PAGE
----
How Can a Divorced Military Parent Get on Base?

Airman 1st Class Steven Knox, 23d Security Forces Squadron installation entry controller, verifies a retiree’s ID card Oct. 2, 2019, at Moody Air Force Base, Ga. (Senior Airman Erick Requadt/U.S. Air Force)

My daughter is divorced from an active-duty airman. She has custody of their child, and he has an ID card.

The problem lies with taking her son to the doctor. Every time she tries to get on base, they give her a really big hassle. She was told she could get a yearly pass, but no one seems to know how to do it.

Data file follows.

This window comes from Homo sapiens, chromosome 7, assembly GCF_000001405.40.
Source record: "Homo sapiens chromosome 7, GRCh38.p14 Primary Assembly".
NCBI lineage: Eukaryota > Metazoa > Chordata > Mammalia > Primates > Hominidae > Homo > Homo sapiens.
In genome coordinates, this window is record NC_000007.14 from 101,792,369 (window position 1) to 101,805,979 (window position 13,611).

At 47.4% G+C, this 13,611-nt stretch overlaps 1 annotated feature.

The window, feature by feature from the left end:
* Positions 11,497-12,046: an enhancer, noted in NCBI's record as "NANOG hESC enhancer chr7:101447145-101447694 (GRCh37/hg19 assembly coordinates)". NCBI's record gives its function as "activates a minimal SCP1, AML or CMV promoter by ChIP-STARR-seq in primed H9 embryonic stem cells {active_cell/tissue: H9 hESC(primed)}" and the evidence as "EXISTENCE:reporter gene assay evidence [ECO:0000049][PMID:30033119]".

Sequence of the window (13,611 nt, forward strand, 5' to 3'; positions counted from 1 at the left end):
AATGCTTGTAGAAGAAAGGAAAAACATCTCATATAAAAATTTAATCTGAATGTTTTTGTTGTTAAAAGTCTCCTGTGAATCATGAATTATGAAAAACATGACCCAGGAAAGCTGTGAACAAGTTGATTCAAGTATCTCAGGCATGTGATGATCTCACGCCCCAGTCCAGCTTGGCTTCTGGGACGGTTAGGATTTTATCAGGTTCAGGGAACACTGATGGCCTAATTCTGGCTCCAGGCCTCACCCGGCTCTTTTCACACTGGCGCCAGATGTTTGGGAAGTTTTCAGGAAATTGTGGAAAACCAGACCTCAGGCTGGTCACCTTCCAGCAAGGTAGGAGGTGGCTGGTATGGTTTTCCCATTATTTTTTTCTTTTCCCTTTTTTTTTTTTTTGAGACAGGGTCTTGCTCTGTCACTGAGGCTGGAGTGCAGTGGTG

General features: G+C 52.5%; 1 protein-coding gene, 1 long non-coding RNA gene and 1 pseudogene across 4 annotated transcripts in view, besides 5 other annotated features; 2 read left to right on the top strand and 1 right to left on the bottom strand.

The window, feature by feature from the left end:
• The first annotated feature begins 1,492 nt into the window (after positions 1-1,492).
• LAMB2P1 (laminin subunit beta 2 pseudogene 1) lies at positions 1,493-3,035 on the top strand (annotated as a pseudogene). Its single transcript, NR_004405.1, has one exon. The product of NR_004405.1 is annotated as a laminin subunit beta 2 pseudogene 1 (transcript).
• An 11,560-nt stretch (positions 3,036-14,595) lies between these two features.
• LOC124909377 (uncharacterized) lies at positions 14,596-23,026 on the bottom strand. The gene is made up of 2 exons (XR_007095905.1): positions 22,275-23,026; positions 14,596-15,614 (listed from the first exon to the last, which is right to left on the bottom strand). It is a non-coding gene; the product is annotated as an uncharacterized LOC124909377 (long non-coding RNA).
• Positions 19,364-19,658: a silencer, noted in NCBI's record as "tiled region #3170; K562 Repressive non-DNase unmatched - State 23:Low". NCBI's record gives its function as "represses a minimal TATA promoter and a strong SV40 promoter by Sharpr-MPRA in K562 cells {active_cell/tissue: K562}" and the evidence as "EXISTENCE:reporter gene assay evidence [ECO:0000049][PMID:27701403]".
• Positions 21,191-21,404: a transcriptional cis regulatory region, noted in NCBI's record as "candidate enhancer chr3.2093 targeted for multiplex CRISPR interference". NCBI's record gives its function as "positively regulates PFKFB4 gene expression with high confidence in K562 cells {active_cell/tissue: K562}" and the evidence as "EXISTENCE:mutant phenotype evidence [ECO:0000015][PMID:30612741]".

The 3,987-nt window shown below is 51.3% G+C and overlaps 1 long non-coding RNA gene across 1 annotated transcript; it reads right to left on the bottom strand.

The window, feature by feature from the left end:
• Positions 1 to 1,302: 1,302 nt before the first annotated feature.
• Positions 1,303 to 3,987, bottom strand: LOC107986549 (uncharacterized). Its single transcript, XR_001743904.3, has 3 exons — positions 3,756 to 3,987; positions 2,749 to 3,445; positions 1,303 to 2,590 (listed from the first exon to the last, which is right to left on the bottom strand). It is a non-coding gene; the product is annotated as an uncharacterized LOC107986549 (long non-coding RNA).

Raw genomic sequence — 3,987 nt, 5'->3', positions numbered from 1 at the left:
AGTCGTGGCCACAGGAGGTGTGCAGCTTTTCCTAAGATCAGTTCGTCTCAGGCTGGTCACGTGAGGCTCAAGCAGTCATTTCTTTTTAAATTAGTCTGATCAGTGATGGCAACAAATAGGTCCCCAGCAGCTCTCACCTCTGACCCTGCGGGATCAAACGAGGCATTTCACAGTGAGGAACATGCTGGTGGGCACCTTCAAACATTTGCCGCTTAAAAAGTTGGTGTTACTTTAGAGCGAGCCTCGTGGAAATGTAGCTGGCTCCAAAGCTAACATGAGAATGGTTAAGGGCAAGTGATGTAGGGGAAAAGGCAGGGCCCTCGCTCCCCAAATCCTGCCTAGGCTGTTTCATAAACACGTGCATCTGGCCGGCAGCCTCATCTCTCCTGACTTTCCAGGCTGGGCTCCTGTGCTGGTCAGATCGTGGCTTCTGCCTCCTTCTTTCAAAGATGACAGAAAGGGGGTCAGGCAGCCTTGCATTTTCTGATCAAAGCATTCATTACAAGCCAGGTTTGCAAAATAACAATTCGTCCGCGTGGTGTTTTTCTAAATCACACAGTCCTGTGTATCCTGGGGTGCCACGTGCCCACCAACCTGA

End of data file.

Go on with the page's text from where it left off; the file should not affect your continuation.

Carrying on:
I was hoping you might be able to help me out.

How to get your kids on base after a divorce when you no longer have a military ID card is one of those sticky issues for former military spouses. And, unfortunately, there's no simple cut-and-dry answer.

Visitor pass rules like this one don't only vary by service, they also vary by base. Some bases will give specific people who visit frequently, such as local clergy or divorced parents like your daughter, an extended pass. Other bases operate under completely different policies.

How the pass system works is going to depend entirely on the rules put in place by the individual base commander.

The best thing for your daughter to do is to visit the base's visitor pass office and speak to an official there for the visitor pass rules governing that specific installation.

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Benefits Family and Spouse